Friday, January 30, 2009

Defying Recession, Cape May NJ Summer Visitors Will Return, Poll Suggests

Cape May, New Jersey is optimistic that people interested in the summer shore area last year will return, recession notwithstanding, says the Cape May County Herald.

Among the 2,000 visitors queried in a recent poll, 77 percent of the respondents said they are planning to vacation in Cape May County this year. One reason: lower gas prices.

Many Cape May vacationers live one tank of gas away from this area. “The lower gas price is going to help put their budget back in order,” said Diane F. Wieland, tourism department director.

What's more, the region will benefit from the large number of second home owners.

Wieland noted that 50 percent of all second homes in the state are in this county and 47 percent of the county’s dwellings are considered vacation homes. A majority are used by owners but others are often rented out.

Vacation home owners "are going to save the day again for the fact they are committed,” Wieland told the paper. “They may not be able to take that cruise or go somewhere else on vacation but they’ve got a vacation home in Cape May County and they are going to come.”
(Photo: 4 BR West Cape May house for sale -- $699,000)

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Monday, January 26, 2009

Aspen Sales Drop for Multi-Million Dollar Vacation Homes

Aspen, welcome to the real real-estate world.

The dollar volume of Pitkin County (Aspen) real estate sales was down nearly 50 percent in 2008 compared to 2007, according to the Aspen Times. “You’re probably not in much of a mood to spend $10 million on a second home in Aspen,” Timberline Bank President Mike Taets told the paper, referring to wealthy corporate honchos.

The paper suggests that attitude is related to the rest of the not so filthy rich world. "When a CEO of a struggling company spends millions on a vacation home, it sends the wrong message to that company’s employees," it says.

Taets believes that real estate buyers are out there, waiting to see the relative bargains they might pick up as sales stagnate. "They want 30 percent or so off the top prices from 12 to 18 months ago. Patient sellers aren’t giving in, so it creates a logjam," it paraphrases Taet as saying.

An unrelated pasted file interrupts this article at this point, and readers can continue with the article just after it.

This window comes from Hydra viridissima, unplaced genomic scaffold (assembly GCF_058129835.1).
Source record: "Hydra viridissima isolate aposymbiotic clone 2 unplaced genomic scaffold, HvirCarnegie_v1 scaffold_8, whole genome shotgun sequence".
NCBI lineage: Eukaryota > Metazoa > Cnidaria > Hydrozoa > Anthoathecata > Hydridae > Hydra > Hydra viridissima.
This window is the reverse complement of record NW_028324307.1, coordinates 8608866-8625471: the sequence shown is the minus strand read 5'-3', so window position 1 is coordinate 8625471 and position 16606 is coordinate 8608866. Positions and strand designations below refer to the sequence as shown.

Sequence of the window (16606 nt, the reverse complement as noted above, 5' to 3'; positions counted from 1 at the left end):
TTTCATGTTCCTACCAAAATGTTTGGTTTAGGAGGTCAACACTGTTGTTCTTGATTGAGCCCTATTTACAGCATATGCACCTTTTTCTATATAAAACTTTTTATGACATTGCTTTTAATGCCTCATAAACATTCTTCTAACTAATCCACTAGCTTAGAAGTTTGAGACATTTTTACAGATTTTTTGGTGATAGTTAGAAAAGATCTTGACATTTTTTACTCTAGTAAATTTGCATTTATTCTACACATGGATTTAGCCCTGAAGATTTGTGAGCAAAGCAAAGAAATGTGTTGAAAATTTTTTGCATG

Shopping? The brand new home finished last summer pictured about is listed at $60-million by Joshua & Co. in Aspen

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Wednesday, January 21, 2009

Bargain Condos in Hawaii? Honolulu Reported Among Weakest U.S. Markets

Brave investors might want to take a vacation soon in Hawaii to shop for a bargain. Honolulu is among the 25 weakest housing markets in the U.S.,Forbes magazine using Moody’s has reported, with prices expected to drop 30.9 percent by 2011.

Why? fewer affluent buyers from Asia and California looking for vacation homes and investment properties, the report said.

But Harvey Shapiro, research economist for the Honolulu Board of Realtors, told Pacific Business News: “My feeling is that the report isn’t really relevant here. Our prices went down 3 percent last year. There are some drops, but they are in the single digits.”

According to listings on Escape Homes, a 1 BR, 638 square-foot condo, in an apartment building in the Makiki area, shown above, recently sold for $305,000. Another is listed for $293,000

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Monday, January 12, 2009

National Association of Realtors Cheerleader Suffers from Burst Bubble Too

David Lereah feels your pain. Today's front page of the Wall Street Journal carries an article about the former chief economist for the National Association of Realtors who is working from home in Virginia these days, trying to pay mortgages on his personal residence and several investment properties with a newsletter he publishes costing $495 a year. He says he has 50 paying subscribers so far. Lereah was quoted here often about the rosy growth in second home investment values before the bubble burst.

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Thursday, January 01, 2009

New Year May See Second Home "Cram-Down" Mortgage Modifications

Bankruptcy judges may soon be modifying terms of the loans on second homes. The practice is known as "cram-downs," the Wall Street Journal reports.

"In a cram-down, a judge modifies a loan, often reducing principal so a borrower can afford it. Lenders hate it because they have to absorb the loss. Bankruptcy judges currently have the ability to modify certain personal loans and even mortgages on vacation homes, but they can not cram-down mortgages on primary residences," explains the paper. Lenders have modified "tens of thousands of loans without government help. But often this hasn't solved the problem," the paper says. "A report last week by the Office of the Comptroller of the Currency and the Office of Thrift Supervision found that nearly 37% of mortgages modified in the first quarter of 2008 were 60 days or more delinquent after six months."

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